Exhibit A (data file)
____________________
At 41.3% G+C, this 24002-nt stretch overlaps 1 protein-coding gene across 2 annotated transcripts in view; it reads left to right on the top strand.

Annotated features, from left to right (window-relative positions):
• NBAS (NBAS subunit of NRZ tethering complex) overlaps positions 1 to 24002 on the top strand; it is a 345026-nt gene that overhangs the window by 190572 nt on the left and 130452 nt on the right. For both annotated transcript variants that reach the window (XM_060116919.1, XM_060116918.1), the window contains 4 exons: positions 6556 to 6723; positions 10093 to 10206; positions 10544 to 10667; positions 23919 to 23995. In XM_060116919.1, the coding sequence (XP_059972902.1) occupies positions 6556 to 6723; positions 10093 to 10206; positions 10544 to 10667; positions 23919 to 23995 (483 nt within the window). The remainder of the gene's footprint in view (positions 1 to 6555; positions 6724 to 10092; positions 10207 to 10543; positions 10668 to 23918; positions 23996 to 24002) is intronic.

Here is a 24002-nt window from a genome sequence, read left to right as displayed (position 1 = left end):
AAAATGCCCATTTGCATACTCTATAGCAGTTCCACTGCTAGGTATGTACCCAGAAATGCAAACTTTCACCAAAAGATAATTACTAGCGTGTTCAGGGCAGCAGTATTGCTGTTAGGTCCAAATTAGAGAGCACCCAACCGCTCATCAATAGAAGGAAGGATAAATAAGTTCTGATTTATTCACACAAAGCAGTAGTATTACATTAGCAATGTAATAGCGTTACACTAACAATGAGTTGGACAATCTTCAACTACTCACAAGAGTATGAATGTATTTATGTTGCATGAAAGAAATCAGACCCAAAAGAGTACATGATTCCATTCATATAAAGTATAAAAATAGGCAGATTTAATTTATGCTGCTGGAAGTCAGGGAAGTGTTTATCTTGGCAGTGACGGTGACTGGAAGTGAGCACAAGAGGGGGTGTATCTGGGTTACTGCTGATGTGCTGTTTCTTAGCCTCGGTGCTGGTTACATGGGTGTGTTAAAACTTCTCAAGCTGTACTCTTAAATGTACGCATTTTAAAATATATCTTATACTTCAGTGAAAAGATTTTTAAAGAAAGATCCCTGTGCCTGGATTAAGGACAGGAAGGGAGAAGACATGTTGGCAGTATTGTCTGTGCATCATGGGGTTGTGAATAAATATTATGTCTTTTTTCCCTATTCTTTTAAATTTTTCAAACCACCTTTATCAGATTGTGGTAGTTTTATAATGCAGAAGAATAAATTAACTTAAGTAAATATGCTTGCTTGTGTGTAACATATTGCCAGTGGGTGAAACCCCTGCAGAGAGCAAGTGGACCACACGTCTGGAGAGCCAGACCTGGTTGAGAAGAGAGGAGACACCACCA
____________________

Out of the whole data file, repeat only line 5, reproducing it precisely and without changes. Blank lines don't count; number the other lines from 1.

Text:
AAAATGCCCATTTGCATACTCTATAGCAGTTCCACTGCTAGGTATGTACCCAGAAATGCAAACTTTCACCAAAAGATAATTACTAGCGTGTTCAGGGCAGCAGTATTGCTGTTAGGTCCAAATTAGAGAGCACCCAACCGCTCATCAATAGAAGGAAGGATAAATAAGTTCTGATTTATTCACACAAAGCAGTAGTATTACATTAGCAATGTAATAGCGTTACACTAACAATGAGTTGGACAATCTTCAACTACTCACAAGAGTATGAATGTATTTATGTTGCATGAAAGAAATCAGACCCAAAAGAGTACATGATTCCATTCATATAAAGTATAAAAATAGGCAGATTTAATTTATGCTGCTGGAAGTCAGGGAAGTGTTTATCTTGGCAGTGACGGTGACTGGAAGTGAGCACAAGAGGGGGTGTATCTGGGTTACTGCTGATGTGCTGTTTCTTAGCCTCGGTGCTGGTTACATGGGTGTGTTAAAACTTCTCAAGCTGTACTCTTAAATGTACGCATTTTAAAATATATCTTATACTTCAGTGAAAAGATTTTTAAAGAAAGATCCCTGTGCCTGGATTAAGGACAGGAAGGGAGAAGACATGTTGGCAGTATTGTCTGTGCATCATGGGGTTGTGAATAAATATTATGTCTTTTTTCCCTATTCTTTTAAATTTTTCAAACCACCTTTATCAGATTGTGGTAGTTTTATAATGCAGAAGAATAAATTAACTTAAGTAAATATGCTTGCTTGTGTGTAACATATTGCCAGTGGGTGAAACCCCTGCAGAGAGCAAGTGGACCACACGTCTGGAGAGCCAGACCTGGTTGAGAAGAGAGGAGACACCACCA